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Ophthalmic Genet. 1997 Mar;18(1):27-34.

Second primary tumors in patients with retinoblastoma. A review of the literature.

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Department of Ophthalmology, Vrije Universiteit, Amsterdam, The Netherlands.



The aim of this survey was to review the different studies regarding the occurrence of second primary tumours (SPT) among survivors of retinoblastoma.


Ovid (Medline, Current contents life, Psychlit, Embase) was searched for the years 1966-1995 using the mesh headings: 'retinoblastoma', 'second primary neoplasms', and 'multiple primary neoplasms'. The inclusion criteria were: the study should involve 50 patients or more and should not be limited to one specific SPT. A checklist with criteria regarding the study design and the results was applied to each study.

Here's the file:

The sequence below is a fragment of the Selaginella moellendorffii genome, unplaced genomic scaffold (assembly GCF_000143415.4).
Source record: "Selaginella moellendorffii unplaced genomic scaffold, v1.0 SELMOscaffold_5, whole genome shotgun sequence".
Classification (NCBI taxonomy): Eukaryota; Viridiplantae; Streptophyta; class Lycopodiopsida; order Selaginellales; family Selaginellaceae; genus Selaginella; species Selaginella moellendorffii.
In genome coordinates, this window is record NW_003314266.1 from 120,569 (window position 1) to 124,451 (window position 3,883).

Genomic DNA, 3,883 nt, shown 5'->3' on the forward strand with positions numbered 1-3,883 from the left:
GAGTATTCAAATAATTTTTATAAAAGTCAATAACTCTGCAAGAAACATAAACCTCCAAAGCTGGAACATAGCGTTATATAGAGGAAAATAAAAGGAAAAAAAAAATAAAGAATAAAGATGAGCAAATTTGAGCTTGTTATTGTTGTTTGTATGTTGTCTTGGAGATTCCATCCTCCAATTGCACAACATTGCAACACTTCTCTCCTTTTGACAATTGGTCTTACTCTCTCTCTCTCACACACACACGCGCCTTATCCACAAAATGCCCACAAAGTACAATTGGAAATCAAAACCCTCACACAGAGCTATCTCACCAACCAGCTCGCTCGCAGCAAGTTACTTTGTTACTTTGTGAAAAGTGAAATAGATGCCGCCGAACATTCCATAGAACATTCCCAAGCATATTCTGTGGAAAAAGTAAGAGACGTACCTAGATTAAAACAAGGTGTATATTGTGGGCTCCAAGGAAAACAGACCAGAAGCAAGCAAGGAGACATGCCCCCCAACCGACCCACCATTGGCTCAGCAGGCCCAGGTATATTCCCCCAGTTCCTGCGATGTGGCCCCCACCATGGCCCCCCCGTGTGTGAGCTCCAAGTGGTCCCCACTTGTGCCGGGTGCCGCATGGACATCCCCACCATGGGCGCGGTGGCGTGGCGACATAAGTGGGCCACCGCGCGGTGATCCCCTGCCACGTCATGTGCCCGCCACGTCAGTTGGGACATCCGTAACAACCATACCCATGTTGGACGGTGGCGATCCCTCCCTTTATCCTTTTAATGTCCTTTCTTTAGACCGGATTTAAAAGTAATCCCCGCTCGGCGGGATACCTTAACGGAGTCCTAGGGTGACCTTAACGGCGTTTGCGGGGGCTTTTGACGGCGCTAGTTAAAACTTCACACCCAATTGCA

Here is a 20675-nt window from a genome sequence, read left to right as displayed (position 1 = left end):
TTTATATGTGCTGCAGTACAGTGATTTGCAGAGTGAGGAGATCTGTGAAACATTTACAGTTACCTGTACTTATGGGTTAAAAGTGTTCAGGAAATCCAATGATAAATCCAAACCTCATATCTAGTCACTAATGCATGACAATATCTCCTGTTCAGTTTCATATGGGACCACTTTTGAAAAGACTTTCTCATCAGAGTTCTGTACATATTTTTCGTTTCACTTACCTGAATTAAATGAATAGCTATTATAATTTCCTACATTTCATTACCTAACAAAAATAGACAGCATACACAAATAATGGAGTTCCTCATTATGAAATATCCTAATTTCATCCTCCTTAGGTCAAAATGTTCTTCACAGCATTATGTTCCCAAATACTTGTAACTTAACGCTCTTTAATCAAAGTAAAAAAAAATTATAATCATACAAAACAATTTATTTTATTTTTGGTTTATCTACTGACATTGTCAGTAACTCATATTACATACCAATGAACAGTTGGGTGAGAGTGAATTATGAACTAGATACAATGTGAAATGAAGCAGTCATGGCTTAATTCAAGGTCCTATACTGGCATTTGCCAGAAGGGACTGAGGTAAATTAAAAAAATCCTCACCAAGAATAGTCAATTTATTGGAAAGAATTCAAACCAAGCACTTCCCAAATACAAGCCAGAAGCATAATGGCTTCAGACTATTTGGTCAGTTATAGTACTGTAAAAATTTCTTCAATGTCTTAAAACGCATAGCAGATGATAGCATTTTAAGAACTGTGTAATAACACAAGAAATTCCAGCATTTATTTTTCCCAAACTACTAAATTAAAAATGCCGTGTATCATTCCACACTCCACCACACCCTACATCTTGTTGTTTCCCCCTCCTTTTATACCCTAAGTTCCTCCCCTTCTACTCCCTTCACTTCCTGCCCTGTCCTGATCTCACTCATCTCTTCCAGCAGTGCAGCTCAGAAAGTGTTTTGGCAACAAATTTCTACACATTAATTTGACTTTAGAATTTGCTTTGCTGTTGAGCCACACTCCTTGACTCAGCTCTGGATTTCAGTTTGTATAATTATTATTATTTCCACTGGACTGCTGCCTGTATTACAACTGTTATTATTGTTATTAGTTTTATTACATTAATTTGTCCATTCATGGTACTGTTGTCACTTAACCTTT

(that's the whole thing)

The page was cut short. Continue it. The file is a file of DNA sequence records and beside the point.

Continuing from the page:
Eleven studies were identified which met the inclusion criteria. Thirty-five different types of SPT (Ntotal = 243) were reported. Most of them were osteosarcomas (37.0%), followed by melanomas (7.4%), soft-tissue sarcomas (6.9%), brain tumors (4.5%), fibrosarcomas (3.3%), chondrosarcomas (3.3%), and sarcomas (3.3%). Less frequently reported were leukemias (2:4%), sebaceous cell carcinomas (1.6%), and non-Hodgkin lymphomas (1.6%). Pineoblastoma, which in fact is a trilateral retinoblastoma and not an SPT, was found in 2.4%. Despite the differences, all 11 studies showed a higher incidence of SPT compared to the general population. Only 4 studies were judged to be free from selection bias, reporting a cumulative incidence of SPT of 8.4% 18 years after diagnosis, 15.7% at the age of 20 years, 19% at the age of 35 years, and a relative risk of 15.4 for SPT, respectively.


SPT is a serious problem for the survivors of hereditary retinoblastoma and its importance should be recognized in (genetic) counseling of patients.

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